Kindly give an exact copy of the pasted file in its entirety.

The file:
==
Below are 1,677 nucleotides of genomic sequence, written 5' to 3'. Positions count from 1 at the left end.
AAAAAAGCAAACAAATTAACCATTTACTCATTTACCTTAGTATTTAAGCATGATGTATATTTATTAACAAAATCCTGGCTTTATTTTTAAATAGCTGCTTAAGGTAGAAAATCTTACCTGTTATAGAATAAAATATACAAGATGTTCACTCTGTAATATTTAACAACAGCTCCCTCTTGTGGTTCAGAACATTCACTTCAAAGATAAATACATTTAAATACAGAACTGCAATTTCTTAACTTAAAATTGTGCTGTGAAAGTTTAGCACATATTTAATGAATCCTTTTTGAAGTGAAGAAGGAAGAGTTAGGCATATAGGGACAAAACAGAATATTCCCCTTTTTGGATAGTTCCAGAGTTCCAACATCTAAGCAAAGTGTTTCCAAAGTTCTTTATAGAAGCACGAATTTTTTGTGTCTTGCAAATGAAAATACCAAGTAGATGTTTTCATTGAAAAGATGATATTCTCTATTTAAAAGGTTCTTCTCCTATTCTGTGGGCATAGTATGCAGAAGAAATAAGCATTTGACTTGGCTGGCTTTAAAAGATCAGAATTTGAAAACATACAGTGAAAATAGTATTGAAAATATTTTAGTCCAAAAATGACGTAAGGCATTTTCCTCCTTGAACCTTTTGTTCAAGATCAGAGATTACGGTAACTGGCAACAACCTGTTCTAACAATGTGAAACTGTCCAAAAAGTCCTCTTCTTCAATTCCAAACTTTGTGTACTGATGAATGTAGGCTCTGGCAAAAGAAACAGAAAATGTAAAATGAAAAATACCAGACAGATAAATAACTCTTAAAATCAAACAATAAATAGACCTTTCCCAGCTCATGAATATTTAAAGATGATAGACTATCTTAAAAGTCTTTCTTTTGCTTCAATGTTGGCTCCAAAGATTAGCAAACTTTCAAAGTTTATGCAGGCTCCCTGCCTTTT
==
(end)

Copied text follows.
Below are 1,677 nucleotides of genomic sequence, written 5' to 3'. Positions count from 1 at the left end.
AAAAAAGCAAACAAATTAACCATTTACTCATTTACCTTAGTATTTAAGCATGATGTATATTTATTAACAAAATCCTGGCTTTATTTTTAAATAGCTGCTTAAGGTAGAAAATCTTACCTGTTATAGAATAAAATATACAAGATGTTCACTCTGTAATATTTAACAACAGCTCCCTCTTGTGGTTCAGAACATTCACTTCAAAGATAAATACATTTAAATACAGAACTGCAATTTCTTAACTTAAAATTGTGCTGTGAAAGTTTAGCACATATTTAATGAATCCTTTTTGAAGTGAAGAAGGAAGAGTTAGGCATATAGGGACAAAACAGAATATTCCCCTTTTTGGATAGTTCCAGAGTTCCAACATCTAAGCAAAGTGTTTCCAAAGTTCTTTATAGAAGCACGAATTTTTTGTGTCTTGCAAATGAAAATACCAAGTAGATGTTTTCATTGAAAAGATGATATTCTCTATTTAAAAGGTTCTTCTCCTATTCTGTGGGCATAGTATGCAGAAGAAATAAGCATTTGACTTGGCTGGCTTTAAAAGATCAGAATTTGAAAACATACAGTGAAAATAGTATTGAAAATATTTTAGTCCAAAAATGACGTAAGGCATTTTCCTCCTTGAACCTTTTGTTCAAGATCAGAGATTACGGTAACTGGCAACAACCTGTTCTAACAATGTGAAACTGTCCAAAAAGTCCTCTTCTTCAATTCCAAACTTTGTGTACTGATGAATGTAGGCTCTGGCAAAAGAAACAGAAAATGTAAAATGAAAAATACCAGACAGATAAATAACTCTTAAAATCAAACAATAAATAGACCTTTCCCAGCTCATGAATATTTAAAGATGATAGACTATCTTAAAAGTCTTTCTTTTGCTTCAATGTTGGCTCCAAAGATTAGCAAACTTTCAAAGTTTATGCAGGCTCCCTGCCTTTT